Page 3461

3461 THE TWENTIETH CENTURY-THE GREAT WAR.

in Mons this pitiful crowd of civilians

was the first indication that the Germans

were within range. "We waited for the

advance of the Germans," says a British

officer; "some civilians reported to us

that they were coming down a road in

front of us. On looking in that direction

we saw, instead of German troops, a crowd

of civilians-men, women ,and children waving white handkerchiefs and being

pushed down the road in front of a large

number of German troops." "They came

on as it were in a mass," says another

British soldier, "with the women and children massed in front of them. The Germans seemed to be pushing them on, and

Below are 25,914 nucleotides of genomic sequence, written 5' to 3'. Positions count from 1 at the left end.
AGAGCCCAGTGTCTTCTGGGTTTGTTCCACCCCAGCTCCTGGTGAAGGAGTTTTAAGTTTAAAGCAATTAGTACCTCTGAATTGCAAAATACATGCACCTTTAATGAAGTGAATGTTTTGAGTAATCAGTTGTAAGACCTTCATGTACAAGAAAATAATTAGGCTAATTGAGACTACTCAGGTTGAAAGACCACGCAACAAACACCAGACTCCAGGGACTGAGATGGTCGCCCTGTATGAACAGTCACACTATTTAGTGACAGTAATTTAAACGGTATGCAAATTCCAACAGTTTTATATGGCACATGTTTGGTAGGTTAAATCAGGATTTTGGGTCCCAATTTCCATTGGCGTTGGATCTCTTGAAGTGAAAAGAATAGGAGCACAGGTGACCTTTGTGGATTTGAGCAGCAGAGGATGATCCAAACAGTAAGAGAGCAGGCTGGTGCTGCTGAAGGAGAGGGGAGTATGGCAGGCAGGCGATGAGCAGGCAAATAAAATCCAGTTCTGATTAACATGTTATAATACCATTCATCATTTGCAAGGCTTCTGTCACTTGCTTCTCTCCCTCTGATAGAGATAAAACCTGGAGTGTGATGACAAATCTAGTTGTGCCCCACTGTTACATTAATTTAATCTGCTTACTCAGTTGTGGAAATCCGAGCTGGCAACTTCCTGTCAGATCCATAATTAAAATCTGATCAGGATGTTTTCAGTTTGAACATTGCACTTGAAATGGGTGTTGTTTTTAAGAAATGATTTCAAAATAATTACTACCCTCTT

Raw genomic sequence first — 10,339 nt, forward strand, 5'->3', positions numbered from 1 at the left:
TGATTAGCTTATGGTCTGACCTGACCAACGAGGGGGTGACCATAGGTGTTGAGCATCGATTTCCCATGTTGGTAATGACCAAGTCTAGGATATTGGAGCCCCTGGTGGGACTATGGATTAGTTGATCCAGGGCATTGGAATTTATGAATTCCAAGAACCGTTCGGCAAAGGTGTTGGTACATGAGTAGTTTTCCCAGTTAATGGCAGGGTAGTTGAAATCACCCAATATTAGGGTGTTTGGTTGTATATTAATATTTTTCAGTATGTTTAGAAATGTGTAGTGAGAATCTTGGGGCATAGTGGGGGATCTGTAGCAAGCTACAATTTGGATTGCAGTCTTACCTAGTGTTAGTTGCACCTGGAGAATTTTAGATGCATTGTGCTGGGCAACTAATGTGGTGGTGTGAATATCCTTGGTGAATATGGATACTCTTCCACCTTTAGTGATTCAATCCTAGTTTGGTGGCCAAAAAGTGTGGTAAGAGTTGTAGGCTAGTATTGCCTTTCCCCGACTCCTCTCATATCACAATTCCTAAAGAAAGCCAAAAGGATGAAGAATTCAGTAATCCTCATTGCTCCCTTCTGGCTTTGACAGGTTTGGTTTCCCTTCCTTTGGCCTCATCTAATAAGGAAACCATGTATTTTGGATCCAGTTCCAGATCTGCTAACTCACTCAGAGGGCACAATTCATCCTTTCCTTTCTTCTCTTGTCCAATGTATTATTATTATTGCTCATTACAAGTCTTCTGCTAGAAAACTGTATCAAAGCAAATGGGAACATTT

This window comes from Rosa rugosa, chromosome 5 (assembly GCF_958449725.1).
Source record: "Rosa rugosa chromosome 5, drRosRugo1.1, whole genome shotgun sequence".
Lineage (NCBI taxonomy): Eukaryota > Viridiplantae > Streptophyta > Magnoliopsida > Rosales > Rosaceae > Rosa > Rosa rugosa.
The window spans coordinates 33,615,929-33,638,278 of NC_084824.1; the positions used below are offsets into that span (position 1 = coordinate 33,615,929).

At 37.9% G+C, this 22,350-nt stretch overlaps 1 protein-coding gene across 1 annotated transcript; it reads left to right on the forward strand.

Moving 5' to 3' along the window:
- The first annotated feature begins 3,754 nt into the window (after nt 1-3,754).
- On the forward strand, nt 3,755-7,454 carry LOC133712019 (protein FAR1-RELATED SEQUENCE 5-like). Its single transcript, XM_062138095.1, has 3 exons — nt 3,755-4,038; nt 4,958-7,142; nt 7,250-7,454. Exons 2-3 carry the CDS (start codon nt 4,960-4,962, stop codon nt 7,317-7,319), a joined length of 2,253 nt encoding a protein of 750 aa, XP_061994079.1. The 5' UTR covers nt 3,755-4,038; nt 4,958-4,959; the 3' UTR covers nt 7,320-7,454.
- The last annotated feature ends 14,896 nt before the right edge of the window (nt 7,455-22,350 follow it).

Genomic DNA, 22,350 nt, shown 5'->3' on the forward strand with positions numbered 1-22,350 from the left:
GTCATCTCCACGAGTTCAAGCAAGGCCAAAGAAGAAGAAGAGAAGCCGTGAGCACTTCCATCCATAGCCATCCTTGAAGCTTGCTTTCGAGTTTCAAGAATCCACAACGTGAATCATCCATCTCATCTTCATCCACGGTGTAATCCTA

I saw them shoot down women and children who refused to march. Up to this

time my orders had been not to fire, but

when we saw women and children shot,

my sergeant said: 'It is too heartrending,'

and gave orders to fire, which we did."

"I saw the Germans advancing on hands

and knees towards our position," testifies

another Briton; "they were in close formation, and had a line of women and children in front of their front rank. Our

orders at that time were not to fire on

civilians in front of the enemy." A Belgian standing in a side-street saw six of

the victims shot by the Germans for trying

to get away. The Burgomaster of Mons

himself had been seized in the streets,

and was driven forward with 'the others.

The Germans renewed these cowardly

tactics on the other side of Mons, on August 24th, when the British were in retreat.

"They had collected a number of women

and children from the houses in the town,"

says a British soldier. "I could see that

the Germans had their bayonets fixed

and pointed at the backs of the women and